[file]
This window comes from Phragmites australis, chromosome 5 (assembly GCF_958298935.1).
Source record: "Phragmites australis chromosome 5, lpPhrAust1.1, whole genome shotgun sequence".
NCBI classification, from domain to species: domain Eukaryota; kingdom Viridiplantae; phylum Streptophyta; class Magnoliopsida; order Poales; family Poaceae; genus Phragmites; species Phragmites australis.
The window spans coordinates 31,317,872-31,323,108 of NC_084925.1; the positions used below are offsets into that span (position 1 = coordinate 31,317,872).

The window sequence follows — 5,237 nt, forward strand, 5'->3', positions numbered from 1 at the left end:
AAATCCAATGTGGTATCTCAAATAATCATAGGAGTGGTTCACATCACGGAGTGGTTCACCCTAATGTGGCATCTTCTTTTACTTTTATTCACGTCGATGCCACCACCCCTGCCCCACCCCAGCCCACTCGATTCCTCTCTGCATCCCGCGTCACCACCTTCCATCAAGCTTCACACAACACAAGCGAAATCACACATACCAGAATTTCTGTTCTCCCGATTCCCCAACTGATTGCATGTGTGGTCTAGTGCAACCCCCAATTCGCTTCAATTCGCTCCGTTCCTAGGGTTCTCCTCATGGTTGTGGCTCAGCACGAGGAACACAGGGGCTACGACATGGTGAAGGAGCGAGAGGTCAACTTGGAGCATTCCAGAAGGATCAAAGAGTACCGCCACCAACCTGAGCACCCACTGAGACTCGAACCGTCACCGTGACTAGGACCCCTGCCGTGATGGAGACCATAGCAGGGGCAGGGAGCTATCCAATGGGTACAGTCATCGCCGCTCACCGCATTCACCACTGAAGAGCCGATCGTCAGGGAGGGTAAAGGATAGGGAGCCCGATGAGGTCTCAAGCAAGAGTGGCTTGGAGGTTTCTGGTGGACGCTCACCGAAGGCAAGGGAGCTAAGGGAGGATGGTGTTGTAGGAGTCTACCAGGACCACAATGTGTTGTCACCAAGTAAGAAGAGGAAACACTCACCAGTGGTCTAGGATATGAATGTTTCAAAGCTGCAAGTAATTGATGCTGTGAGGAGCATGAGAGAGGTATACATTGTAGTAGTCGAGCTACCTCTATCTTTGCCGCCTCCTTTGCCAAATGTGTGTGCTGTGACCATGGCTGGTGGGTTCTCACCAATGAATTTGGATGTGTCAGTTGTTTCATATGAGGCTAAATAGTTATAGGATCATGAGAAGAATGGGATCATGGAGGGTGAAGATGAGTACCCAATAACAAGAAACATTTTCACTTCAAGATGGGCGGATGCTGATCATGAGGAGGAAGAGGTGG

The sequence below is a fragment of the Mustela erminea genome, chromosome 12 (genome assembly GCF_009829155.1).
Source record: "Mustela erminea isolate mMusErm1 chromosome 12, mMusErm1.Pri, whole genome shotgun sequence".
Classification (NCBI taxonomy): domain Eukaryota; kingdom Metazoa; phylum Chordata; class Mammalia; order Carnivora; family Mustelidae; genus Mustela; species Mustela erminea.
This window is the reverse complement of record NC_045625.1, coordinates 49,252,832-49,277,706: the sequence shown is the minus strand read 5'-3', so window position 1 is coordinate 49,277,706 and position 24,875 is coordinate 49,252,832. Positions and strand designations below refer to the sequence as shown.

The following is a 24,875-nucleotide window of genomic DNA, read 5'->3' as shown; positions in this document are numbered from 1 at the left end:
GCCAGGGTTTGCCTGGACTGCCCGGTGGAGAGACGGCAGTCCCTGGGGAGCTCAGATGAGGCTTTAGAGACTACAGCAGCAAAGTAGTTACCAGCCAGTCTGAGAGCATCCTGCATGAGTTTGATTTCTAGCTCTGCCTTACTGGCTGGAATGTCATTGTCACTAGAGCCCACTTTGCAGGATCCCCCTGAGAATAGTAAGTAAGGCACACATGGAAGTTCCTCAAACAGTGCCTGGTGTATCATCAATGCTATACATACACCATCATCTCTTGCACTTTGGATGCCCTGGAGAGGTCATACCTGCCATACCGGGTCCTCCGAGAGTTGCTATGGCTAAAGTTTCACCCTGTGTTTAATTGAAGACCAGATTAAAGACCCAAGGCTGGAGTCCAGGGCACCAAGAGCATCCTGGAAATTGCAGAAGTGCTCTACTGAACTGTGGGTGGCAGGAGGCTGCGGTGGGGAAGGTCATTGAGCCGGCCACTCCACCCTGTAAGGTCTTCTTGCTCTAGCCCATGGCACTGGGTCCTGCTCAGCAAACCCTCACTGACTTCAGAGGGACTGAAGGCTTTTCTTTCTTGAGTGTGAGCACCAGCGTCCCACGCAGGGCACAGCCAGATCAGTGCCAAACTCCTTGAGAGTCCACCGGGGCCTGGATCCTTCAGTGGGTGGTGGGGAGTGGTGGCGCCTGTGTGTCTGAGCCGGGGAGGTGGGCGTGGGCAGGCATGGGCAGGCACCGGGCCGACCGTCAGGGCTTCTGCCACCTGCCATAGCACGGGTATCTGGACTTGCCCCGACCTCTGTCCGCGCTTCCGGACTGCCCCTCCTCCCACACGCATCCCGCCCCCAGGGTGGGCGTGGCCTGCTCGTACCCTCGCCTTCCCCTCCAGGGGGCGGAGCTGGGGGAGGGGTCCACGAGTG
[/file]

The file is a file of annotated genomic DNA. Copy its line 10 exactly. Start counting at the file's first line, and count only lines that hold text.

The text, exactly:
This window is the reverse complement of record NC_045625.1, coordinates 49,252,832-49,277,706: the sequence shown is the minus strand read 5'-3', so window position 1 is coordinate 49,277,706 and position 24,875 is coordinate 49,252,832. Positions and strand designations below refer to the sequence as shown.